I have a friend who entered a dressage show on the same day as cross country day at Fair Hill, and I was shocked. Who would do that? Then I realized; there is a whole ‘nother world out there that does not think Fair Hill International is the most important event on the planet. Geez. Who knew?
It is said that the road to Kentucky goes down Gallaher Road. That’s for the competitors. I think for volunteers, our best time of the year also goes down Gallaher Road, too.
My oldest volunteer pin is from 2002. That for sure puts me in at 16 straight years of living and dying on that piece of gorgeous land at the corner of Gallaher Road and Elk Chapel Road in northern Maryland, but I also go back a few years before that. We think that I have been helping with the cross country course about 20 years. Wow, that is hard to type.
This year’s Fair Hill International renewal is now in its 30th year. While those of us who have come to know this event as our “home” international CCI feel like we have accomplished something, really, it’s not ours. It’s everyone’s.
There are people I’ve never met at Fair Hill who have worked hard every year doing something you and I don’t know about, but they are there. Every year I volunteer, I meet someone for the first time and we swap war stories about how many years we’ve been doing it and the Monsoon Year and other fun memories.
Not every job has been glamorous and gotten a photo on EN. Lots of jobs that go completely unheralded in putting on a great CCI and sporting event in the country are terribly difficult.
There are trash people and parking people. There are people who cook food for the volunteers long before a horse arrives to feed us while we work desperately on setting up. There are people who just run around on gaters and golf carts doing whatever. I am very envious of those people!
There are people who unhook their trucks from their horse trailers and go get cornstalks and mums and equipment and tables and chairs and set it all up. And have the time while doing their job to help others with questions, answer emails, make phone calls, straighten out problems and direct sponsors to their booth space.
There are people who spend hours on the phone months in advance getting sponsors, collecting checks, doing bookwork, accounting, advertising, and other minute detailed paperwork involved in an international sporting event.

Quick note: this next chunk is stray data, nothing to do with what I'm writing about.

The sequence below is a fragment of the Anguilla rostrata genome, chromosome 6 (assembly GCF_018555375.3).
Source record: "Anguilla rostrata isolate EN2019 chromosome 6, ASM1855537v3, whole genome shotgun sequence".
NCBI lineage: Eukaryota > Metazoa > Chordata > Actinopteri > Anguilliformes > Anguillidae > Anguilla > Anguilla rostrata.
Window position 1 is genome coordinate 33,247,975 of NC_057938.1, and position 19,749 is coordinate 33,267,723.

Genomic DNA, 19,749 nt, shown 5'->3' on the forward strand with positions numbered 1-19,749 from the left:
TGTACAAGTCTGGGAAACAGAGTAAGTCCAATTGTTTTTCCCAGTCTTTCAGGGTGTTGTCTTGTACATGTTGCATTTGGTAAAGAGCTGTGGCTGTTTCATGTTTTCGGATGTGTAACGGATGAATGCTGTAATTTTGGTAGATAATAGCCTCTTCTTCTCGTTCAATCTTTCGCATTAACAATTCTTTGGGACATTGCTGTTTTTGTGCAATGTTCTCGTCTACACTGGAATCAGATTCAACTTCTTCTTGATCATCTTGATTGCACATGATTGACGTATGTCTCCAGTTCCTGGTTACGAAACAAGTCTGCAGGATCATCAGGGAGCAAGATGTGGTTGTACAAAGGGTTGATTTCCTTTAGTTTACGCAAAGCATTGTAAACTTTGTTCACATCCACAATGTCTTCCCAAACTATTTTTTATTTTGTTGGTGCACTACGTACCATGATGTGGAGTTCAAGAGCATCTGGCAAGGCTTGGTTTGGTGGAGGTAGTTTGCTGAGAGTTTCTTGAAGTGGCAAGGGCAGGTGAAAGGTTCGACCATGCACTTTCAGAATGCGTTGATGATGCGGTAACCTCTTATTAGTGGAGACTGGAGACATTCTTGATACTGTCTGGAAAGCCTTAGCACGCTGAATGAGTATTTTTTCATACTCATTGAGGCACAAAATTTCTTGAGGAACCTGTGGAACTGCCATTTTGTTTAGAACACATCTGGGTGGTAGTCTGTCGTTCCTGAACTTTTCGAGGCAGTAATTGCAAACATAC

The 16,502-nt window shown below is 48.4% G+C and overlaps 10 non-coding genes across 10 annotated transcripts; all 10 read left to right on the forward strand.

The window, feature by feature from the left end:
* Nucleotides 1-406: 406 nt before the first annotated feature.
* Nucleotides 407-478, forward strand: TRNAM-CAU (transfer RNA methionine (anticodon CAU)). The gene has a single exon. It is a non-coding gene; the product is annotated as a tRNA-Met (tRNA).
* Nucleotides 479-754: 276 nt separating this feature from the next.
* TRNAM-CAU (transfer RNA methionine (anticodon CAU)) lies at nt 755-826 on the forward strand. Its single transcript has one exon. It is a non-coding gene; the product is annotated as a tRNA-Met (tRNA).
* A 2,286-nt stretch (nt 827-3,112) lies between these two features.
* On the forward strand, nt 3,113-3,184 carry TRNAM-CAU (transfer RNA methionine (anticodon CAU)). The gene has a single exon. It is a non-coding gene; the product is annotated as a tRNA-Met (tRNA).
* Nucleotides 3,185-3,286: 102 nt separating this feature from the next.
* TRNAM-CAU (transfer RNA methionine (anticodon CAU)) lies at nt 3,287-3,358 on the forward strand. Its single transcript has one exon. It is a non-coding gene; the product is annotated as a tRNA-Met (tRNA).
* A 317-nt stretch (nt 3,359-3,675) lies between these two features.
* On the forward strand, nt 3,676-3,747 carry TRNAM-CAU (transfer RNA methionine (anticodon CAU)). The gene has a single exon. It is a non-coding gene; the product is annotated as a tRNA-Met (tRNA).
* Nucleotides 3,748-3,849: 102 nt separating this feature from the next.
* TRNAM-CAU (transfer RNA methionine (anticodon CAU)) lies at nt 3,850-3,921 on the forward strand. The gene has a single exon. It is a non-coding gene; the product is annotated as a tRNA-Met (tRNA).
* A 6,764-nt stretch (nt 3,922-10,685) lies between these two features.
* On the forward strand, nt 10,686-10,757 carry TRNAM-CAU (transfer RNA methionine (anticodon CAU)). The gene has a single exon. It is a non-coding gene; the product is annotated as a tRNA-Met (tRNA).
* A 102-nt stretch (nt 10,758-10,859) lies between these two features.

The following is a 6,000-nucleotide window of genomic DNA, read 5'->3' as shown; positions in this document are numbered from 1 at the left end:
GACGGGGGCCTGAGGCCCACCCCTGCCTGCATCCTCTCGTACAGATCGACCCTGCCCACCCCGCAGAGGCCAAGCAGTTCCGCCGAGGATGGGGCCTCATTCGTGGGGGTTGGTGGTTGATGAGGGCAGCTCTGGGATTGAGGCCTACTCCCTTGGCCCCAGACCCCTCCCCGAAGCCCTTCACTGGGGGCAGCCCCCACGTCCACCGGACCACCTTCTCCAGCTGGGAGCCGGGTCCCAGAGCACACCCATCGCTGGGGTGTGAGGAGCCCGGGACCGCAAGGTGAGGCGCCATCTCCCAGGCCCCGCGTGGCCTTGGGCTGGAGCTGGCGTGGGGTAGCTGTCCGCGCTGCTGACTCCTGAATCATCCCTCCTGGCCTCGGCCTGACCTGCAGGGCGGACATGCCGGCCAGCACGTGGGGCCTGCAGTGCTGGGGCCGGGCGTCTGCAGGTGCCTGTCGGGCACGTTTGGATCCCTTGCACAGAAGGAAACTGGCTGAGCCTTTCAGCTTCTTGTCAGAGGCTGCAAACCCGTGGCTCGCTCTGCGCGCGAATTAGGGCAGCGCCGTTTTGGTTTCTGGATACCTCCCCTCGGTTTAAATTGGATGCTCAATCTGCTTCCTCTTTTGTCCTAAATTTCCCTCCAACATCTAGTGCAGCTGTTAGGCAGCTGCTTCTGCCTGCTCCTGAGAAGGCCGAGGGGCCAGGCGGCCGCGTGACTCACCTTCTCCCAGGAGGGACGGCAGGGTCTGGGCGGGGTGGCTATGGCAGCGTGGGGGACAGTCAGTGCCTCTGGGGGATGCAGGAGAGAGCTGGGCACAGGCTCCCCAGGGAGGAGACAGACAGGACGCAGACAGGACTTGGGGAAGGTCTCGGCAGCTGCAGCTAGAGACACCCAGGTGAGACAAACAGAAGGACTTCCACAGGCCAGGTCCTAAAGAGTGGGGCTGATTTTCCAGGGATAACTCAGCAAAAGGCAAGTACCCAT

These folks of course are all volunteers (most of them anyway) and love what they do. But they all have lives and kids and houses and jobs, too. And some have horses that still need feeding and stall cleaning and riding. At home. That other place you go to sleep and find clean clothes.
While we as volunteers are delighted to return year after year, we also know the importance of bringing in others to help and learn the essential jobs. Creating a family and experience goes that way. We have fun, too, in the midst of all that work. We’ve learned that if we didn’t, it made it hard to justify the time and attention. We all look at each other on Tuesday and compare the energy levels — pretty darn low.
Then … trailers with big logos come rumbling down Gallaher Road, horses start arriving, and riders start walking in, and trainers, and all the luminaries of the sport, and and we’re energized. They’re here! It’s starting!
While we don’t know how things will work in the new location, scheduled for 2020, right now and for next year we will continue at the Gallaher Road location for the CCI2* and CCI3*. As the FEI changes and moves its rules and proposals forward, we as volunteers are at the lowest end of the food chain. We follow as ordered.
But we are darn sure going to have a good time doing it! And our world, the third weekend in October, will always go down Gallaher Road and stop at a place we love to enjoy together. See you there!